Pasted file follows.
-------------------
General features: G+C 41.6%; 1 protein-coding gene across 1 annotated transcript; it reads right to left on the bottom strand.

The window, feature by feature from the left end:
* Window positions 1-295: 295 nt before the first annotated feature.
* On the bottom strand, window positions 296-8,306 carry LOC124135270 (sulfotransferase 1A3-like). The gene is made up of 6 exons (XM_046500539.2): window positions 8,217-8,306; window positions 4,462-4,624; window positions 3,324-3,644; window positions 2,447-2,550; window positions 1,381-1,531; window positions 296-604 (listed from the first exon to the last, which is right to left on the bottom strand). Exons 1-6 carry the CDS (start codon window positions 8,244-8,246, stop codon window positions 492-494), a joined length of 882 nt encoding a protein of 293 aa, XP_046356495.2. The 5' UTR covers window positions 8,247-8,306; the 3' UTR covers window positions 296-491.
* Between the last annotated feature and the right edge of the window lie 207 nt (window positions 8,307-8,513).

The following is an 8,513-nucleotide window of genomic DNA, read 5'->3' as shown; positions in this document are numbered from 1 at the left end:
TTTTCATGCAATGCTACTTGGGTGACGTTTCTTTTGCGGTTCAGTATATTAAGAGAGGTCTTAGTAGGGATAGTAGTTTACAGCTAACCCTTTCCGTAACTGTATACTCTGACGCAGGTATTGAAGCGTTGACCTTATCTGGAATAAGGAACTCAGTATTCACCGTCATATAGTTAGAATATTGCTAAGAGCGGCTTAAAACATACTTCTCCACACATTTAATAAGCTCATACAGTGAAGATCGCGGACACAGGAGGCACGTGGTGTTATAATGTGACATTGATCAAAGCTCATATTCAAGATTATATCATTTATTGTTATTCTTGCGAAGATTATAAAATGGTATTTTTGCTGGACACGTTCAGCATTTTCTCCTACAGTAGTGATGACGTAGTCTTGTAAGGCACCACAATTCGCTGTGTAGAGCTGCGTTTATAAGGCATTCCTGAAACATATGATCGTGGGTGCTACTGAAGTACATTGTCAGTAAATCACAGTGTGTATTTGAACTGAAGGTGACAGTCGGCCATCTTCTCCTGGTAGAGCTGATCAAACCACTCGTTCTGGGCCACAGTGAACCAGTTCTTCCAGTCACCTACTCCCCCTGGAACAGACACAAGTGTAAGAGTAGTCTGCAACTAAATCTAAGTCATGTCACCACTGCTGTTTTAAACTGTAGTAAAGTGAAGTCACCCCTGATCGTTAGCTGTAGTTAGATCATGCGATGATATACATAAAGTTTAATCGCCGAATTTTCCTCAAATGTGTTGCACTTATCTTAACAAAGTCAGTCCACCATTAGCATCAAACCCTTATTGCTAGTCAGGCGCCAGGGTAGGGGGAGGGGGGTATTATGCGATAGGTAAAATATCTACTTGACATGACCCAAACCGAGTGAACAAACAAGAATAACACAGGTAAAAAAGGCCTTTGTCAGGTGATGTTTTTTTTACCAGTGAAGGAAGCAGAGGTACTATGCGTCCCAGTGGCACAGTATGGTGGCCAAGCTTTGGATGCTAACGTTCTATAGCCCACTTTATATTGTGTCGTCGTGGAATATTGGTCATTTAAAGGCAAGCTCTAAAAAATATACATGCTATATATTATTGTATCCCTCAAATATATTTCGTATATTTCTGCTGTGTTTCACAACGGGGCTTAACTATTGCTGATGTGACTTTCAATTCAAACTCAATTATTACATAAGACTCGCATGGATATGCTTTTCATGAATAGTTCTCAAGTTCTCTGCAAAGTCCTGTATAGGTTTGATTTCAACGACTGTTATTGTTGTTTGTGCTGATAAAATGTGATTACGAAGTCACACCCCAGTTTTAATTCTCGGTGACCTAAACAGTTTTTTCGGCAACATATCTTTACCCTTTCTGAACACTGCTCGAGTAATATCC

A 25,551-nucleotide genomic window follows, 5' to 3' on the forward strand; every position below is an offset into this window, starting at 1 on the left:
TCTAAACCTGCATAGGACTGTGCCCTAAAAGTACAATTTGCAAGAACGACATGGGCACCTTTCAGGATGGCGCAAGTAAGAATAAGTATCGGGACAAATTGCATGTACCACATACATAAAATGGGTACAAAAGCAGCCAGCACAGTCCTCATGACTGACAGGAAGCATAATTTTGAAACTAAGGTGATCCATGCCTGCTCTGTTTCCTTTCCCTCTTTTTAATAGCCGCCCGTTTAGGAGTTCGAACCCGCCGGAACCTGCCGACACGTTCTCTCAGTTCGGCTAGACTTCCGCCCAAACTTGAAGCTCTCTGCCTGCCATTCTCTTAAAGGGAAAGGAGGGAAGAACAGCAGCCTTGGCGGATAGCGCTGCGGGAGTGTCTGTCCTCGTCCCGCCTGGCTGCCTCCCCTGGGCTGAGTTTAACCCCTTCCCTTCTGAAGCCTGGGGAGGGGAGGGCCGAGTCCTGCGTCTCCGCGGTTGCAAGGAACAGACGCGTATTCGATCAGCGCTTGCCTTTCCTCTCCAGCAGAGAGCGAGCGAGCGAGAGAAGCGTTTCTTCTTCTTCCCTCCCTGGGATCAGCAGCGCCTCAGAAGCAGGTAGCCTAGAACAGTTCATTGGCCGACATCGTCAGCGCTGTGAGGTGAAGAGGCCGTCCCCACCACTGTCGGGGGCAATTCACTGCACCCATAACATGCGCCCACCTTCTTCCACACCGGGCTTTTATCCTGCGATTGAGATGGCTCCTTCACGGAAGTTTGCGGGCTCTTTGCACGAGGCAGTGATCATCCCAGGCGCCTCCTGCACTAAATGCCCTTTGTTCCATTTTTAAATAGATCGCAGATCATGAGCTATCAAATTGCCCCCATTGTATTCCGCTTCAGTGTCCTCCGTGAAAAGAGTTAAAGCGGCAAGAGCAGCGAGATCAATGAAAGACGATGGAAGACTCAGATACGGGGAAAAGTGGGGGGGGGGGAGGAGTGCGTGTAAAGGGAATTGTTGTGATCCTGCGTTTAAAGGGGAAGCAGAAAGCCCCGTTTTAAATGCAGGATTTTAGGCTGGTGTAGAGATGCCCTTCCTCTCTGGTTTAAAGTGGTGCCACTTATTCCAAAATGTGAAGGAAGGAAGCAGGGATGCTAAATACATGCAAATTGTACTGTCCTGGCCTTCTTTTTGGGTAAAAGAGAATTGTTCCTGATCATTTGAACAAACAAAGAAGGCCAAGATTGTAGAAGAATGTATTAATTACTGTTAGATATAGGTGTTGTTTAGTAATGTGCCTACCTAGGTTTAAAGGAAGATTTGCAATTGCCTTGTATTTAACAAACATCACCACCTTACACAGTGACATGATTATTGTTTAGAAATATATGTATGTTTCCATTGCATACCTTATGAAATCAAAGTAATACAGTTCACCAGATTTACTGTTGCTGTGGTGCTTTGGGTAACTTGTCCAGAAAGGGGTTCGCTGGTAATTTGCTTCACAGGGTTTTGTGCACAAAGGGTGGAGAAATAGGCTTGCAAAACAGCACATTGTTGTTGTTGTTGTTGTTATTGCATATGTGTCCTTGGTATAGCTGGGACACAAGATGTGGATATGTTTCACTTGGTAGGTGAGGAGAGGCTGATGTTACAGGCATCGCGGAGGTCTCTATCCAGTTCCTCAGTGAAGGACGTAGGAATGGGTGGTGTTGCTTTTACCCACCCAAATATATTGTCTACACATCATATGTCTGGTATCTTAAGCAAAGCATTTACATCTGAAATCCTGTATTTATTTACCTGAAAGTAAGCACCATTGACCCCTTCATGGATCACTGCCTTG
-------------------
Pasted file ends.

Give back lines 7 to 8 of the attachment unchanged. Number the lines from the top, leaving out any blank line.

TTTTCATGCAATGCTACTTGGGTGACGTTTCTTTTGCGGTTCAGTATATTAAGAGAGGTCTTAGTAGGGATAGTAGTTTACAGCTAACCCTTTCCGTAACTGTATACTCTGACGCAGGTATTGAAGCGTTGACCTTATCTGGAATAAGGAACTCAGTATTCACCGTCATATAGTTAGAATATTGCTAAGAGCGGCTTAAAACATACTTCTCCACACATTTAATAAGCTCATACAGTGAAGATCGCGGACACAGGAGGCACGTGGTGTTATAATGTGACATTGATCAAAGCTCATATTCAAGATTATATCATTTATTGTTATTCTTGCGAAGATTATAAAATGGTATTTTTGCTGGACACGTTCAGCATTTTCTCCTACAGTAGTGATGACGTAGTCTTGTAAGGCACCACAATTCGCTGTGTAGAGCTGCGTTTATAAGGCATTCCTGAAACATATGATCGTGGGTGCTACTGAAGTACATTGTCAGTAAATCACAGTGTGTATTTGAACTGAAGGTGACAGTCGGCCATCTTCTCCTGGTAGAGCTGATCAAACCACTCGTTCTGGGCCACAGTGAACCAGTTCTTCCAGTCACCTACTCCCCCTGGAACAGACACAAGTGTAAGAGTAGTCTGCAACTAAATCTAAGTCATGTCACCACTGCTGTTTTAAACTGTAGTAAAGTGAAGTCACCCCTGATCGTTAGCTGTAGTTAGATCATGCGATGATATACATAAAGTTTAATCGCCGAATTTTCCTCAAATGTGTTGCACTTATCTTAACAAAGTCAGTCCACCATTAGCATCAAACCCTTATTGCTAGTCAGGCGCCAGGGTAGGGGGAGGGGGGTATTATGCGATAGGTAAAATATCTACTTGACATGACCCAAACCGAGTGAACAAACAAGAATAACACAGGTAAAAAAGGCCTTTGTCAGGTGATGTTTTTTTTACCAGTGAAGGAAGCAGAGGTACTATGCGTCCCAGTGGCACAGTATGGTGGCCAAGCTTTGGATGCTAACGTTCTATAGCCCACTTTATATTGTGTCGTCGTGGAATATTGGTCATTTAAAGGCAAGCTCTAAAAAATATACATGCTATATATTATTGTATCCCTCAAATATATTTCGTATATTTCTGCTGTGTTTCACAACGGGGCTTAACTATTGCTGATGTGACTTTCAATTCAAACTCAATTATTACATAAGACTCGCATGGATATGCTTTTCATGAATAGTTCTCAAGTTCTCTGCAAAGTCCTGTATAGGTTTGATTTCAACGACTGTTATTGTTGTTTGTGCTGATAAAATGTGATTACGAAGTCACACCCCAGTTTTAATTCTCGGTGACCTAAACAGTTTTTTCGGCAACATATCTTTACCCTTTCTGAACACTGCTCGAGTAATATCC

A 25,551-nucleotide genomic window follows, 5' to 3' on the forward strand; every position below is an offset into this window, starting at 1 on the left: